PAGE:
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Ahmadinejad allies sieze largest bloc in parliament, but face challenges

Sunday, March 16, 2008

TEHRAN, Iran: Allies of hard-line President Mahmoud Ahmadinejad seized the largest share of parliament seats in Iranian elections, nearly complete official results showed Sunday, but he will likely face a more unruly parliament.

Conservative critics of Ahmadinejad won a substantial bloc in the legislature, highlighting the growing discontent with the president’s fiery style and failure to repair the country’s ailing economy.

Reformists appeared likely to at least retain the small bloc they held in the outgoing parliament — if not actually increasing it — prompting leaders of the movement to paint the election as a victory since most of their candidates were ejected from the race even before it began.

Iran’s clerical leaders cheered the vote, which preserves the lock conservatives have had on the parliament since 2004.

The Interior Ministry reported turnout at around 60 percent, up somewhat from 51 percent in 2004 — though not reaching the around 80 percent that flooded the polls in elections in the late 1990s and early 2000s, when a full slate of reformist candidates was allowed to run and was swept into power.

Iran’s Supreme leader, Ayatollah Ali Khamenei, thanked Iranians for their participation, saying they had turned U.S. attempts to discredit the vote “into a vain bubble.” Washington said Iran’s leadership had “cooked” the election by barring reformists from running.

Ahmadinejad said the participation “placed the sign of disgrace on the forehead of enemies,” the state news agency IRNA reported Sunday.

But the differences among conservatives heading to parliament could prove significant.

If there is a strong bloc of Ahmadinejad critics, “large disputes will flare up” in the coming parliament, said political analyst Saeed Laylaz. “Ahmadinejad will not bow to demands by the parliament, and legislators will change his bills based on their wishes.”

It could also encourage a conservative challenge to Ahmadinejad in presidential elections in 2009.

In 190 of parliament’s 290 seats decided so far, pro-Ahmadinejad hard-liners won 67 seats, while a slate seen as representing his conservative critics seized 46, according to individual results announced by state television and the official news agency IRNA.

Reformists won 30 seats, according to the results. Another 42 winners were independents whose political leanings were not immediately known. Five other seats dedicated to Iran’s Jewish, Zoroastrian and Christian minorities have been decided.

Reformist leaders said Sunday that at least 14 winning independents are pro-reform, bringing their bloc to 44 seats so far. If correct, that would be around the size of the reformist presence in the outgoing parliament.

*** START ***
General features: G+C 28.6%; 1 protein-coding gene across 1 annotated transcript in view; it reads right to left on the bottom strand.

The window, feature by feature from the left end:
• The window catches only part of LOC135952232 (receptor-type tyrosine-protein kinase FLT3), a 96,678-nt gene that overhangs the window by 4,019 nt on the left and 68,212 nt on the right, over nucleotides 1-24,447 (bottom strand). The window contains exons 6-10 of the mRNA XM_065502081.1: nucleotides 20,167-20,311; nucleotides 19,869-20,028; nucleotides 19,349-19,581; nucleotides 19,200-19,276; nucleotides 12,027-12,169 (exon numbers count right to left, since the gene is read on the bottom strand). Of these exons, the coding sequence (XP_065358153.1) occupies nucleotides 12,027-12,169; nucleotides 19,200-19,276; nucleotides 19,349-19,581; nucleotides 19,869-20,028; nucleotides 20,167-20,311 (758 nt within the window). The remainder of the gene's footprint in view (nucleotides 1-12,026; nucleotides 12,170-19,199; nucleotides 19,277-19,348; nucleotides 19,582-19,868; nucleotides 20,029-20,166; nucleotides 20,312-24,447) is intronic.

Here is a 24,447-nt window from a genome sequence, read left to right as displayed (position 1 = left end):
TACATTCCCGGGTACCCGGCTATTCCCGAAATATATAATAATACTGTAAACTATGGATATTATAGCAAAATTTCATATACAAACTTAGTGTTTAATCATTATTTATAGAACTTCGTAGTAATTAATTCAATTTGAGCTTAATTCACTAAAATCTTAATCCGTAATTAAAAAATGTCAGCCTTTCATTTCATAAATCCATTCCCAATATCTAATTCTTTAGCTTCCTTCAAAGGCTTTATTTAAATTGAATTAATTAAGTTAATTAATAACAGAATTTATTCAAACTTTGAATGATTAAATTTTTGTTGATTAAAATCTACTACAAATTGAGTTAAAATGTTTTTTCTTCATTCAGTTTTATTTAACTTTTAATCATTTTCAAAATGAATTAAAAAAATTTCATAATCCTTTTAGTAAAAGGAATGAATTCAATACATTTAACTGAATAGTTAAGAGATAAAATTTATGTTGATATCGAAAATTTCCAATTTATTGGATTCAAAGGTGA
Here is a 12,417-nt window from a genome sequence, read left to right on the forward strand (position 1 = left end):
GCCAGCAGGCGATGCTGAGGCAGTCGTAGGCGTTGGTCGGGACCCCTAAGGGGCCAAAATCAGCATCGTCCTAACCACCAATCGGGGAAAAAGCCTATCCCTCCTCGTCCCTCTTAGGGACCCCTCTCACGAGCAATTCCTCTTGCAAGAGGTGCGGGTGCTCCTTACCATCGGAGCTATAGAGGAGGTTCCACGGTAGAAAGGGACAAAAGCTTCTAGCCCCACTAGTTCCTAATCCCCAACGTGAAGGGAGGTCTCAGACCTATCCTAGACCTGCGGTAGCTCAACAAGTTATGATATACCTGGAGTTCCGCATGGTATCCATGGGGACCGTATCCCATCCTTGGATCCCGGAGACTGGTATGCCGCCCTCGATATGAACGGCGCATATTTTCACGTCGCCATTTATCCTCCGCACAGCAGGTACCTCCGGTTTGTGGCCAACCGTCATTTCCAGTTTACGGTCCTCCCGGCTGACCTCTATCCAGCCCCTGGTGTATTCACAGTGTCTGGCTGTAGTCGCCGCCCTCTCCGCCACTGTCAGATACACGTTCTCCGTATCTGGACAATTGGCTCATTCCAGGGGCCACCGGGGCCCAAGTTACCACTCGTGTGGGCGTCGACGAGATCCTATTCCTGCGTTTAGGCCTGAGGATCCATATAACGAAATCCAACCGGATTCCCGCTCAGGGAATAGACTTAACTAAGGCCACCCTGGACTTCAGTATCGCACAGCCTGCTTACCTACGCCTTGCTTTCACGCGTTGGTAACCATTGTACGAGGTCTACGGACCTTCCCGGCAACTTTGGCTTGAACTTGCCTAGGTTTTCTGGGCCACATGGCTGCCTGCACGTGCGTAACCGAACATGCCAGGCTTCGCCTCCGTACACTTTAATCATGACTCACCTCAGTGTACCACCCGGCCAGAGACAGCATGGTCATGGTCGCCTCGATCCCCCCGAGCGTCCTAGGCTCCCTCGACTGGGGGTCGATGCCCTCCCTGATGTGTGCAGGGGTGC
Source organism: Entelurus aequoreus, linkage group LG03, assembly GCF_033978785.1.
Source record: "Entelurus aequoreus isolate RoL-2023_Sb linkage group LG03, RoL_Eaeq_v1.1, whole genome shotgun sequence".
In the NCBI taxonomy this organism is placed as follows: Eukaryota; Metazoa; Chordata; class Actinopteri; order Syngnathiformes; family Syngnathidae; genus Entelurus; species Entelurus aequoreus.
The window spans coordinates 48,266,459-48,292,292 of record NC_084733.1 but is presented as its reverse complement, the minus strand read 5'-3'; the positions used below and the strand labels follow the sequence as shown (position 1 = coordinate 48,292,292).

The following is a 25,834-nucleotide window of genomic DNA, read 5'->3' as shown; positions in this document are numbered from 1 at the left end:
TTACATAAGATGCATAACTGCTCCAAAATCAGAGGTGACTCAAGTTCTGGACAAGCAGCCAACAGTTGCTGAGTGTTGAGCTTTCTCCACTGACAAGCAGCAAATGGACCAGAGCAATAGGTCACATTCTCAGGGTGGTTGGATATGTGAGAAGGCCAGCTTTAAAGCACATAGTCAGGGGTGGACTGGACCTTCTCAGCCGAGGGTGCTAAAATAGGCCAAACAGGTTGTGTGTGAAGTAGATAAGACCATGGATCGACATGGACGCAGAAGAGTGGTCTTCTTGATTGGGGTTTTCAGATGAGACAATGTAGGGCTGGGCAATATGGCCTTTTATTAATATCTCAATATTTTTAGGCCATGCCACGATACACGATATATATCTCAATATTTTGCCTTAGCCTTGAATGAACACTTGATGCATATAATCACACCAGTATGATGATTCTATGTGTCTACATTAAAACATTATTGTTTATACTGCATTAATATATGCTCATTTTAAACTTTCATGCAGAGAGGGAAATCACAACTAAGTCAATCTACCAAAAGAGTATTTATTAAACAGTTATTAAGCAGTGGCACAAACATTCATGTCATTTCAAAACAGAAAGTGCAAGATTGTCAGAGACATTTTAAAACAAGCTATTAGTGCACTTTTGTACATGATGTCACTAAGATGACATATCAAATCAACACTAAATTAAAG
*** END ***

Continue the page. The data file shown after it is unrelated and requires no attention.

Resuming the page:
Races for more than 50 seats will go to a run-off vote set for April.

Still unannounced were the results for several large provincial cities — and most importantly, Tehran’s 30 seats. Ahmadinejad’s allies were heading toward taking at least 14 of the capital’s seats, according to partial results, IRNA reported. The remaining seats were likely to head to a second round vote, with both reformist and conservatives contending, IRNA said.

Reformists were hamstrung entering the race after the unelected cleric-run Guardian Council, disqualified 1,700 candidates on grounds of insufficient loyalty to Islam or Iran’s 1979 revolution. Most of them were reformists.

In general, reformists want to reduce the powers of the clergy, who can overrule the elected parliament and president. Reformists also seek democratic reforms at home and improved ties with the West, including the United States.

Conservatives are avid supporters of clerical rule, want stricter Islamic social controls — such as on women’s dress — than reformists and generally back a tough stance toward the United States.

But Ahmadinejad has opened divisions within the camp since 2005. In the past two years, the economy has been hit by a jump in inflation and unemployment. His government has imposed fuel rationing in the oil-rich country, and there were heating oil shortages during this year’s unusually cold winter.

His critics accuse him of having no clear plan for fixing the economy, relying instead on injections of oil money. They say he governed unevenly, ignoring laws passed by his own conservative-dominated parliament. Some also say his harsh rhetoric has needlessly heightened the standoff with the West, helping bring U.N. sanctions.

Two leading figures — Tehran Mayor Mohammad Baqer Qalibaf and former top nuclear negotiator Ali Larijani — have been touted as possible rivals to Ahmadinejad in the 2009 presidential vote.

Larijani, who left the nuclear post after differences with Ahmadinejad, won a seat in the clerical city of Qom, according to state television.


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Written by Lwin Aung Soe

March 16, 2008 at 9:44 am

Posted in Burma's Geopolitics

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